Starting in the esteemed Naramata Bench and working our way south, four rare Pinot Noir represent the majority of this month’s collection of top-notch BC wine. One of those Pinots brings significant pedigree with a newly awarded Lieutenant Governor’s Award for Excellence in BC Wines, joined by a second Award winner in the form of a hard-to-come-by Syrah I nabbed direct from the Osoyoos tasting room. The several wines featured this month span a range of vintages and releases, with older wines being both newly released or sourced from the last few cases. Each one has a story of place and time, and a spot in the cellar for the years to come.
Laughing Stock 2015 Pinot Noir: The third year of Laughing Stock’s reanimated Pinot program ran headlong into the Okanagan’s hottest vintage on record, making for a big, bold wine in contrast to the elegant cool-climate Pinot Noir more common to the valley. The new estate vineyard the winery is cultivating on the Naramata Bench is supplemented by two nearby high-bluff properties at present, and the combination yielded 300 cases from an unusually early September 10 harvest. After 15% was fermented whole cluster in an oak tank (and rest whole berry), the wine spent 14 months in French oak, just 17% of it new and three quarters third use. Priority access for Wine Club members guaranteed me a bottle during a recent visit, as the “Small Cap” release won’t last very long. Winery Direct $38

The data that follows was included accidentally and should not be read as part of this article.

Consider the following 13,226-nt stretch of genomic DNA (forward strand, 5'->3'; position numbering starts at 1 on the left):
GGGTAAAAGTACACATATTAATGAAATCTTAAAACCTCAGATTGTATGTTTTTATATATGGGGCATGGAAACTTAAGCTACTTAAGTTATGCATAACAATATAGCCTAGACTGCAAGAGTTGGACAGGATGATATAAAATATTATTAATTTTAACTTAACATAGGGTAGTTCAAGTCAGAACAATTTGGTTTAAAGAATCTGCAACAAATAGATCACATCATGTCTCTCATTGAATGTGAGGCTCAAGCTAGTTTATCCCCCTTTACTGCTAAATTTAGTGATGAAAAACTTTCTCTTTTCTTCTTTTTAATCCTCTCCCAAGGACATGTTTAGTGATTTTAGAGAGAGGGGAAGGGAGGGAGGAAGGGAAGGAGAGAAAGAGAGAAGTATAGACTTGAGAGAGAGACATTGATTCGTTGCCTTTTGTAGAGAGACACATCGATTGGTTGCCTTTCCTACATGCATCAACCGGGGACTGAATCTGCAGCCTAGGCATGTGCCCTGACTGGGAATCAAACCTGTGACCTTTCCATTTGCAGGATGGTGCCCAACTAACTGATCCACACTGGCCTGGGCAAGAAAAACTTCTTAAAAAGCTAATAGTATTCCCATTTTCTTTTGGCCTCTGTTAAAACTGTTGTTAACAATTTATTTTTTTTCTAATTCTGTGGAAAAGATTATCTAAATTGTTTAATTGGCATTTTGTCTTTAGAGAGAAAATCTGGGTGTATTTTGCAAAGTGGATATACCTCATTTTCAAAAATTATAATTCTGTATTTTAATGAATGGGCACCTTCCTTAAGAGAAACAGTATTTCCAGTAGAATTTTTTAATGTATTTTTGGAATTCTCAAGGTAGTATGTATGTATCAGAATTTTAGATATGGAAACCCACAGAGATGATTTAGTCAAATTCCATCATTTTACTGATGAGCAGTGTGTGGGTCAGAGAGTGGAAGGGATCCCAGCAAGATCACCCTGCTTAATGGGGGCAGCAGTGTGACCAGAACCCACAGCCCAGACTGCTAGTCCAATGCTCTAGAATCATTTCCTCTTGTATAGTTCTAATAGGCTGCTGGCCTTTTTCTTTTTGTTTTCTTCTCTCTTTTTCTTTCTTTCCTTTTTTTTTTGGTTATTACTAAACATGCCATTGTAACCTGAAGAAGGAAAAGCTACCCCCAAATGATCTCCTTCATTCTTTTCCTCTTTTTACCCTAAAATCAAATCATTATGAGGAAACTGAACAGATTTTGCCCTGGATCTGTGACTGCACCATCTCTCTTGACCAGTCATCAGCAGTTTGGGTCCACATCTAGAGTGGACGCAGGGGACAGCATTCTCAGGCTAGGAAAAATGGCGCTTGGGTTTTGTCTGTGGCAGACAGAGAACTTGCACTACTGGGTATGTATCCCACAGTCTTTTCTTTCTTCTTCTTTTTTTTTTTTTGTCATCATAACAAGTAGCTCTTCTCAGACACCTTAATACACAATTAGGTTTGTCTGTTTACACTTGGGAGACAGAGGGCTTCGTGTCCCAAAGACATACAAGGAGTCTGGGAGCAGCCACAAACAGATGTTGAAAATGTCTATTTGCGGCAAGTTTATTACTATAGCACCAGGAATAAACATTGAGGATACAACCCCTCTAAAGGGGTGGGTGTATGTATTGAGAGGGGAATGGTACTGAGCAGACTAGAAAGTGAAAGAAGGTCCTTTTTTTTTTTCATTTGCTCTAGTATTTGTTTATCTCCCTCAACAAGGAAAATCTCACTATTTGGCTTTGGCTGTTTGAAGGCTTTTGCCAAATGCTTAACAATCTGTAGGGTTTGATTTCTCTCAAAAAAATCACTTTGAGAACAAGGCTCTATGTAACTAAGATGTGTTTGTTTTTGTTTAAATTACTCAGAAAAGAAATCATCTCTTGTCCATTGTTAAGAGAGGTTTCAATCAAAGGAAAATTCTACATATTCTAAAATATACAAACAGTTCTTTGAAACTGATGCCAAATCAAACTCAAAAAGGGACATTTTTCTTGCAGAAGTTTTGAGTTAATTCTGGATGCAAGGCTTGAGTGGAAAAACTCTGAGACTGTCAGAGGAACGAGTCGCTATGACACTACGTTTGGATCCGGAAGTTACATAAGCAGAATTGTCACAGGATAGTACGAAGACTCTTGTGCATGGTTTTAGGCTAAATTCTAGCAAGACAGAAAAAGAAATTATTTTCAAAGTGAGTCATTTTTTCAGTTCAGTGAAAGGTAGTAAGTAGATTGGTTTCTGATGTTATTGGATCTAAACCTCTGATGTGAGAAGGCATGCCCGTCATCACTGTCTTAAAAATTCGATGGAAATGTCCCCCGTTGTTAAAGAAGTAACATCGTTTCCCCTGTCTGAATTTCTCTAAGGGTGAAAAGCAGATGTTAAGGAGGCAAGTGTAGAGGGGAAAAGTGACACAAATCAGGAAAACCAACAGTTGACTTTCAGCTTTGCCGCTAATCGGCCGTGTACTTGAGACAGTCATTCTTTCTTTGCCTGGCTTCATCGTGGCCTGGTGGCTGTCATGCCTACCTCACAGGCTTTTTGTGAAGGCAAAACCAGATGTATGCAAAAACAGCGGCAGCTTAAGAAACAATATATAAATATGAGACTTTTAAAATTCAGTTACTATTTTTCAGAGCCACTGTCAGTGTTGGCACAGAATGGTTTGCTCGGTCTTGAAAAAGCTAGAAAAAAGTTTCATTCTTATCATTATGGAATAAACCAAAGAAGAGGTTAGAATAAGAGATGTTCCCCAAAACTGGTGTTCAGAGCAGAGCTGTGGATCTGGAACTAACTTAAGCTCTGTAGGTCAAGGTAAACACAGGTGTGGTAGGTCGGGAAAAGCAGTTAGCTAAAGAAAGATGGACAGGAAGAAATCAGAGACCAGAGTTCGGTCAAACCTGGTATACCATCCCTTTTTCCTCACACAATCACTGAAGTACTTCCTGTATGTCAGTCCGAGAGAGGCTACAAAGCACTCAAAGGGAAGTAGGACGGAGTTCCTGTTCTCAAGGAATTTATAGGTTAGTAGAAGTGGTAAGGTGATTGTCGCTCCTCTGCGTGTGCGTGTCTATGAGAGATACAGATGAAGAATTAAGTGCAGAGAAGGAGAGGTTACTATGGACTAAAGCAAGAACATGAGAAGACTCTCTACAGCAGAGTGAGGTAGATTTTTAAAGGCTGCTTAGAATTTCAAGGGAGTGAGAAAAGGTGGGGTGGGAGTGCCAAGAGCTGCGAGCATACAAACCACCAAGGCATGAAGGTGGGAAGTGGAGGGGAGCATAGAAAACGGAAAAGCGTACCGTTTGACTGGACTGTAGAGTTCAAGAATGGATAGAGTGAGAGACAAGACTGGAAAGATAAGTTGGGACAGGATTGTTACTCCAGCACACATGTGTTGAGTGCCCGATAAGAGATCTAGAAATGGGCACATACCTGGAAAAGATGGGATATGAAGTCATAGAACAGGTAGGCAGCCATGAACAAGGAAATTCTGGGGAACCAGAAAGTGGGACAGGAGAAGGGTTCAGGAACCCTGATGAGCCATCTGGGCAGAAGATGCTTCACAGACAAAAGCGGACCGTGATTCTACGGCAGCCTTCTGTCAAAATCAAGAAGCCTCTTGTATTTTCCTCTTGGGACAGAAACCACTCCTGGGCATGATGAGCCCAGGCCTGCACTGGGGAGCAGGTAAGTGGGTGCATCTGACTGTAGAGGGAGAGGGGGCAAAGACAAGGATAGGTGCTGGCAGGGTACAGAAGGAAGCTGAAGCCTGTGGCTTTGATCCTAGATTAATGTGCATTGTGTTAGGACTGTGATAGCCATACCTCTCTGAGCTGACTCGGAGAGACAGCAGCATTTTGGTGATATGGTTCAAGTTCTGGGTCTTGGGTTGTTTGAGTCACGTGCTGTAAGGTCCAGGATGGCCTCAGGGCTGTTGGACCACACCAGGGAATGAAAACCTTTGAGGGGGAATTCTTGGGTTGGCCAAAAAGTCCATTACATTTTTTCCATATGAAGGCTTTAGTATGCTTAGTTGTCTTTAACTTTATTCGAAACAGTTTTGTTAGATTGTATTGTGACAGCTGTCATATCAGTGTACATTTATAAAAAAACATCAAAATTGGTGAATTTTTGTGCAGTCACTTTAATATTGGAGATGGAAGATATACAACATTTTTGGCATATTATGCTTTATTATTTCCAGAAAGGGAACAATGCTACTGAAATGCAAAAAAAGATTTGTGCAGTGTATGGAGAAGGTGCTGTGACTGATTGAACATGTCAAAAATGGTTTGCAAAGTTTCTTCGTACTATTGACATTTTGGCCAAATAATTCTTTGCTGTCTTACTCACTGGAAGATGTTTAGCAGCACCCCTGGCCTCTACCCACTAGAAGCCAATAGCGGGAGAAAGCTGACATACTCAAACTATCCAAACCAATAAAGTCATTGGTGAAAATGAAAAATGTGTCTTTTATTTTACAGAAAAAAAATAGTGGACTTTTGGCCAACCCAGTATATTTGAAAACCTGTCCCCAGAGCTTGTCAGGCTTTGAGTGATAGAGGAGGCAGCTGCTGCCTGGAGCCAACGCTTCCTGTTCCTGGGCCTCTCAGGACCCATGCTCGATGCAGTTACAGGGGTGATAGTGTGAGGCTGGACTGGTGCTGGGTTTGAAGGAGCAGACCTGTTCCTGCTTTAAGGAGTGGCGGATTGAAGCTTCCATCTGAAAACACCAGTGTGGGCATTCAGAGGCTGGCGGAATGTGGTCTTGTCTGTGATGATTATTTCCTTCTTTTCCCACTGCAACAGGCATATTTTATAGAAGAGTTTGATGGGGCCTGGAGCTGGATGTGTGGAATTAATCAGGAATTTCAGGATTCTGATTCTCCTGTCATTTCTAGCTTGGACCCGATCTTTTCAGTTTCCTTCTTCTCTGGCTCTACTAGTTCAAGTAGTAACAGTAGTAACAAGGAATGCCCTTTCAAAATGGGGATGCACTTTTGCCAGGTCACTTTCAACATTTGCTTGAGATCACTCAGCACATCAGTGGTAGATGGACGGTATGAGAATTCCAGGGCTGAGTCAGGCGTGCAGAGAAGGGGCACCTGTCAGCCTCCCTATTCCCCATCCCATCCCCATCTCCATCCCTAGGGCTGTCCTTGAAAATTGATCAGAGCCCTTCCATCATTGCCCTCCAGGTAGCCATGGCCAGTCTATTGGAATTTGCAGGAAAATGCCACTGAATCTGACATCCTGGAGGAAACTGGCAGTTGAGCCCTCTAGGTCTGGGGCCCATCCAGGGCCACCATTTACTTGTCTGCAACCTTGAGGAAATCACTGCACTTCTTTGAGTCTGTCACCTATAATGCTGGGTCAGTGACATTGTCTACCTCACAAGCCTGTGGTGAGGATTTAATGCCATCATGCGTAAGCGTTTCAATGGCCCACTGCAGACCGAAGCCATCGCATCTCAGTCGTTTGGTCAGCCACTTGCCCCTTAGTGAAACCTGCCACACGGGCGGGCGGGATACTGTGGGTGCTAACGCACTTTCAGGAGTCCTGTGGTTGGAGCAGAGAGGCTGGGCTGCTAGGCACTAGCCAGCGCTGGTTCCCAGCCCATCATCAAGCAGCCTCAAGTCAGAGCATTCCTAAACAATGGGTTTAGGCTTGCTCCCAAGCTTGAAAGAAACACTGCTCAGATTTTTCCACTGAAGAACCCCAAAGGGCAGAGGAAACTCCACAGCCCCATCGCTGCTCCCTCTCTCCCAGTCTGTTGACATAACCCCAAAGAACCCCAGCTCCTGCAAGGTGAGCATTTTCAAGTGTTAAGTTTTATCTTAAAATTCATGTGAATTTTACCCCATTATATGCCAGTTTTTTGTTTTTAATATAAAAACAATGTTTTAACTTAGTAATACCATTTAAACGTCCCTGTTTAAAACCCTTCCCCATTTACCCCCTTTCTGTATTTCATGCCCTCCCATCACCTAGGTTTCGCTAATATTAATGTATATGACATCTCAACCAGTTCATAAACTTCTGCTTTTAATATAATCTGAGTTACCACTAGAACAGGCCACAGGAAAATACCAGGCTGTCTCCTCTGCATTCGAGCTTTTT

Howling Bluff 2013 Century Block Pinot Noir: It will be a celebratory summer down the road at Howling Bluff, as Luke Smith proudly accepts his fourth Lieutenant Governor’s Award - and the third for Pinot Noir. This tiny lot of about 80 cases reserved from the estate vineyard’s Century Block went through a soft-release this spring as Luke tried to determine its fate after extensive bottle aging: lucky members of the BC Wine Appreciation Society enjoyed the wine with him during a dinner at Glowbal just last month. Upon my first taste it launched a striking aroma of orange pekoe tea before the juicy cherry palate brought a burst of fruit that grew over time. With the province’s most prestigious wine award in hand sales in the wine shop have opened up, with a price set to keep it in stock at least in the short term. Winery Direct $75
La Frenz 2015 Reserve Pinot Noir: The high heat of 2015 made for more powerful Pinot from Naramata neighbour La Frenz. Jeff & Niva Martin’s seven-acre Desperation Hill vineyard grows five clones, and the best blocks of the numbered four (91, 115, 667, and 828) were selected to comprise 400 cases of the Reserve tier in 2015. The winery clearly feels this “knockout” is a notable departure from the previous vintages, describing it as having a deeper concentration of flavours, dense palate weight, and plush mouthfeel. At this year’s Dan Berger International Wine Competition in California, the Reserve Pinot contributed to La Frenz’s domination, which included four Gold medals. The wine is also headed to the prestigious International Pinot Noir Celebration in Oregon this July as BC’s only entrant, and (by exclusive invitation) to the Six Nations Wine Challenge in Australia come August. Winery Direct $35